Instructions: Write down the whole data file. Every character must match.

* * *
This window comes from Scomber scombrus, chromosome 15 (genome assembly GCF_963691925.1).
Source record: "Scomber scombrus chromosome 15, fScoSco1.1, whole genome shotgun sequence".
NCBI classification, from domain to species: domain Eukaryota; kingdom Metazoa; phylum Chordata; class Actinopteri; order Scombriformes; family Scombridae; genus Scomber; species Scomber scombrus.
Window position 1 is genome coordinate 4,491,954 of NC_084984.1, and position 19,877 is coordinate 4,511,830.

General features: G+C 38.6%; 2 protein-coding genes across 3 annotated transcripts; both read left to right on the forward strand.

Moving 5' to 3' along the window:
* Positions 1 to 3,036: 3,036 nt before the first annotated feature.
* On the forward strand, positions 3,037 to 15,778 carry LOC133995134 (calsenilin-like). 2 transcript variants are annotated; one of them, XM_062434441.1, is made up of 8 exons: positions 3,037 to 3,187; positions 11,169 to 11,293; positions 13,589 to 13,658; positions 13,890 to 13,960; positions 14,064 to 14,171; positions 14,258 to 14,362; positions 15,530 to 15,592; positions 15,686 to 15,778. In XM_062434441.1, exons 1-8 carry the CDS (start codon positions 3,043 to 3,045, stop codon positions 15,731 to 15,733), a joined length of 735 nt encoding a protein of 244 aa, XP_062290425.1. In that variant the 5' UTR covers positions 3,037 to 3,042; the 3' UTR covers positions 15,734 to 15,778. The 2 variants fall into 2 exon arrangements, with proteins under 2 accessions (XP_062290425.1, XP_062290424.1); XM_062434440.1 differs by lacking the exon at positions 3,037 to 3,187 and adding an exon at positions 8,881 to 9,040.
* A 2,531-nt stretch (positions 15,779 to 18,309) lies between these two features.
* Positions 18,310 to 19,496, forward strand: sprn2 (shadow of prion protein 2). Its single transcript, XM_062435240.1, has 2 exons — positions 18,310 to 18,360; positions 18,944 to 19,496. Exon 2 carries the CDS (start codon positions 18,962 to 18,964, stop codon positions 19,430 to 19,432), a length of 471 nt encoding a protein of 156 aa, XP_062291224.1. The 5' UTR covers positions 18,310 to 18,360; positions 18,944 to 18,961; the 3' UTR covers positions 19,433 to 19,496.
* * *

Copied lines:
This window comes from Scomber scombrus, chromosome 15 (genome assembly GCF_963691925.1).
Source record: "Scomber scombrus chromosome 15, fScoSco1.1, whole genome shotgun sequence".
NCBI classification, from domain to species: domain Eukaryota; kingdom Metazoa; phylum Chordata; class Actinopteri; order Scombriformes; family Scombridae; genus Scomber; species Scomber scombrus.
Window position 1 is genome coordinate 4,491,954 of NC_084984.1, and position 19,877 is coordinate 4,511,830.

General features: G+C 38.6%; 2 protein-coding genes across 3 annotated transcripts; both read left to right on the forward strand.

Moving 5' to 3' along the window:
* Positions 1 to 3,036: 3,036 nt before the first annotated feature.
* On the forward strand, positions 3,037 to 15,778 carry LOC133995134 (calsenilin-like). 2 transcript variants are annotated; one of them, XM_062434441.1, is made up of 8 exons: positions 3,037 to 3,187; positions 11,169 to 11,293; positions 13,589 to 13,658; positions 13,890 to 13,960; positions 14,064 to 14,171; positions 14,258 to 14,362; positions 15,530 to 15,592; positions 15,686 to 15,778. In XM_062434441.1, exons 1-8 carry the CDS (start codon positions 3,043 to 3,045, stop codon positions 15,731 to 15,733), a joined length of 735 nt encoding a protein of 244 aa, XP_062290425.1. In that variant the 5' UTR covers positions 3,037 to 3,042; the 3' UTR covers positions 15,734 to 15,778. The 2 variants fall into 2 exon arrangements, with proteins under 2 accessions (XP_062290425.1, XP_062290424.1); XM_062434440.1 differs by lacking the exon at positions 3,037 to 3,187 and adding an exon at positions 8,881 to 9,040.
* A 2,531-nt stretch (positions 15,779 to 18,309) lies between these two features.
* Positions 18,310 to 19,496, forward strand: sprn2 (shadow of prion protein 2). Its single transcript, XM_062435240.1, has 2 exons — positions 18,310 to 18,360; positions 18,944 to 19,496. Exon 2 carries the CDS (start codon positions 18,962 to 18,964, stop codon positions 19,430 to 19,432), a length of 471 nt encoding a protein of 156 aa, XP_062291224.1. The 5' UTR covers positions 18,310 to 18,360; positions 18,944 to 18,961; the 3' UTR covers positions 19,433 to 19,496.